He added that he considered Appleby's comments regarding the Isle of Man were the equivalent of saying "don't worry, there's no democracy here".
The BBC approached party-affiliated and independent politicians from all the Crown Dependencies for their views.
Sam Mezec, leader of Reform Jersey, the only political party in the Channel Islands, said the idea of the island having a "stable government system" used by companies to attract foreign investment was in his view "mis-selling".
"What they mean by this is that it is incredibly difficult for Jersey people to change their government," he said.
"Our voting system and the lack of a clear party system means it is not possible for voters to know how they can replace a government if they are not happy with the way they are running the island.
"They tell foreign investors that they can more or less expect the same policies and priorities in perpetuity in the island because there is no periodic change."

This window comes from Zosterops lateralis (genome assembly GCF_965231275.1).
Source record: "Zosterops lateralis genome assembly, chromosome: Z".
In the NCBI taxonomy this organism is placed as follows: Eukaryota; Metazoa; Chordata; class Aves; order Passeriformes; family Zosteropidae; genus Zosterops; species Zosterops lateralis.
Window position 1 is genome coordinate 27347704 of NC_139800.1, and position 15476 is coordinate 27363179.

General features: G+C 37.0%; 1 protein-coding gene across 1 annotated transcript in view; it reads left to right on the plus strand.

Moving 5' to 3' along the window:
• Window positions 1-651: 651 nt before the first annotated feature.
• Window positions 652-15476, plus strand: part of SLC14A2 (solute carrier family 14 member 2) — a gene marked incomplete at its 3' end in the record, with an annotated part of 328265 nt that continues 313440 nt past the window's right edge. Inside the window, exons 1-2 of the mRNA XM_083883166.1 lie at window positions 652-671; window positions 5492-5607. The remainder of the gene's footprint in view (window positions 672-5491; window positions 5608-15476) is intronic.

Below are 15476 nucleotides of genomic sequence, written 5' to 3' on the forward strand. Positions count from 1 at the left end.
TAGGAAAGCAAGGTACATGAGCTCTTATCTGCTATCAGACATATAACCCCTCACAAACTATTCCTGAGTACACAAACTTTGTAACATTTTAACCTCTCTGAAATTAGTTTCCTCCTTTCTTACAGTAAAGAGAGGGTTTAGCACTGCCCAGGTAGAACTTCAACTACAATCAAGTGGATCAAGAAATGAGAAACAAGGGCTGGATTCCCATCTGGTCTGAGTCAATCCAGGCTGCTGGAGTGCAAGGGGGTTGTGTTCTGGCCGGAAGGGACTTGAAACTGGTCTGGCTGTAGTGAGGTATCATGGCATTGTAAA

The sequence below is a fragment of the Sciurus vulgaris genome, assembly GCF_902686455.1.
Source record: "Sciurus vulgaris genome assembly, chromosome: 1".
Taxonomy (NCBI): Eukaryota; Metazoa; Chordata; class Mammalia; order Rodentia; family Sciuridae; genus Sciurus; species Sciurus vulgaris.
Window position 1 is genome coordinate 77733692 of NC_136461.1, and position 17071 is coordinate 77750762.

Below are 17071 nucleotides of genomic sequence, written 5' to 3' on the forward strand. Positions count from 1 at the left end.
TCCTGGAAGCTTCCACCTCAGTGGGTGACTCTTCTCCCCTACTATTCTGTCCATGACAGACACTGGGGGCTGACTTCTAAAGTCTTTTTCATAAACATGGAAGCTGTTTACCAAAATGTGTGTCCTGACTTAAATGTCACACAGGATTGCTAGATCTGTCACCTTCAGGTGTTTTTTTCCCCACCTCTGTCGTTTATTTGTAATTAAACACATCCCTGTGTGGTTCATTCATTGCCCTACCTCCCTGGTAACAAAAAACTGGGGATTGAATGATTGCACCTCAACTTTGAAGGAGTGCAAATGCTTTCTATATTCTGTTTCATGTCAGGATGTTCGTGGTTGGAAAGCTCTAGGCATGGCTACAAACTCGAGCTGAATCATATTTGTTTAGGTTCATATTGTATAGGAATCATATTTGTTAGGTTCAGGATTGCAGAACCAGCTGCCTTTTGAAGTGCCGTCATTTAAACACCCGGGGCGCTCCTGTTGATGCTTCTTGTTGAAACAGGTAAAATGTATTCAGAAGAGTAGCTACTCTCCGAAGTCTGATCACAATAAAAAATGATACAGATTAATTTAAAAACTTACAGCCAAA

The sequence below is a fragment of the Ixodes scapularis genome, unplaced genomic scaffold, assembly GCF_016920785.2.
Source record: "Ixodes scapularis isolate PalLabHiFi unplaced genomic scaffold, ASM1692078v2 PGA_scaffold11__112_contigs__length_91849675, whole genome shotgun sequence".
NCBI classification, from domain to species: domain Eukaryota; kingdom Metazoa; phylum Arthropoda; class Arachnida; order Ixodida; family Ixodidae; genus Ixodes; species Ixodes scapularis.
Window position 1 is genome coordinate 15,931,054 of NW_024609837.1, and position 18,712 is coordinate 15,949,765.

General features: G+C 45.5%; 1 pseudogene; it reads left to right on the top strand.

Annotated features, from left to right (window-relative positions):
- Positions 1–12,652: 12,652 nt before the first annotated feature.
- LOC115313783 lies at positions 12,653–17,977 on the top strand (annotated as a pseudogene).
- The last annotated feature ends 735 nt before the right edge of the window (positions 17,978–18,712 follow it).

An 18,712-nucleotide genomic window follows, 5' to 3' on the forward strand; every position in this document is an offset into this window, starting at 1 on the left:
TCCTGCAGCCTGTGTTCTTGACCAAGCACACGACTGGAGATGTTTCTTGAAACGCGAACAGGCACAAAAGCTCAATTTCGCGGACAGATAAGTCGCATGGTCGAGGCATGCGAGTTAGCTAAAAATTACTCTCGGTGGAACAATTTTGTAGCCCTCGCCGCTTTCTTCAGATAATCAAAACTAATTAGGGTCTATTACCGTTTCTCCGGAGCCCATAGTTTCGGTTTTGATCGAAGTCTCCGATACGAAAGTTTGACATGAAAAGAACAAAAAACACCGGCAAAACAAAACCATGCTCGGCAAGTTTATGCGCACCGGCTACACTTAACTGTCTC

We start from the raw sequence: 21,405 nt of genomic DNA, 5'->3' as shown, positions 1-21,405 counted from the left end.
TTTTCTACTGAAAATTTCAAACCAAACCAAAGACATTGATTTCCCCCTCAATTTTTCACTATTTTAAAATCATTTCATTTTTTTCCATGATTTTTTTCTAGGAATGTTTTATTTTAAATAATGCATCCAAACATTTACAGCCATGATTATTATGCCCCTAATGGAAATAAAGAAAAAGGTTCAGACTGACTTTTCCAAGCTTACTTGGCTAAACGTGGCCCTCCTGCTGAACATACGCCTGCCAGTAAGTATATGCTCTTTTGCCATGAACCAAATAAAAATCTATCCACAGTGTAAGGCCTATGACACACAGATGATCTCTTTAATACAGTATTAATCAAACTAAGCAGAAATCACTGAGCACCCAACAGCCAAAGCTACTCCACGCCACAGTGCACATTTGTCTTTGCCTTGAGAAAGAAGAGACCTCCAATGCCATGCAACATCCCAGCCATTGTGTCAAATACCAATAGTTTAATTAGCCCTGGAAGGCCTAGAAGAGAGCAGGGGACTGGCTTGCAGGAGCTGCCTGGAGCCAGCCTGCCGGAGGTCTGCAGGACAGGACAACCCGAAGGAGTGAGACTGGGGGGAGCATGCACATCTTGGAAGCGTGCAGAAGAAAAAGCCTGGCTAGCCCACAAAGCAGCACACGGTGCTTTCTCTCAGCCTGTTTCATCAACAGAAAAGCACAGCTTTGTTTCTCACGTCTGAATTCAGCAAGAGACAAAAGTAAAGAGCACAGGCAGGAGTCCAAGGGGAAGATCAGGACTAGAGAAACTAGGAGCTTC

He added: "This is fundamentally undemocratic, and actually comes across to many outside the island as being dodgy."
Lawrie Hooper, deputy leader of Liberal Vannin - the party referred to in Appleby's response about politics in the Isle of Man - said the view there was no viable party politics in the dependency was a "common view shared by many islanders", but the party had "no concerns" about Appleby's observations.
However, he added, the party did "completely refute" the suggestion that parties had a "nominal influence", highlighting the party had a member in the council of ministers (the executive branch of the government) and in positions across government departments.
He also said the party had "far more influence" than any independent member of the Tynwald, the island's parliament.
Some independent politicians in the islands have emphasised a lack of party politics does not mean governments are not "challenged".
Deputy Matt Fallaize from Guernsey, the only one of the Crown Dependencies without any party politics, said the island was known to have a "stable government".
He said the political system did perhaps reduce the risk of "quick swings in one policy direction or another" from the island's government, the States of Guernsey, and lessen the chances of "contracts or legal agreements being terminated" by successive governments.
But, he added, this did not imply the government was not held to account, which happened in scrutiny panels and in the island's assembly chamber.
Similarly, Constable Len Norman from Jersey said the structure of the island's political systems allowed for "built-in opposition" without parties.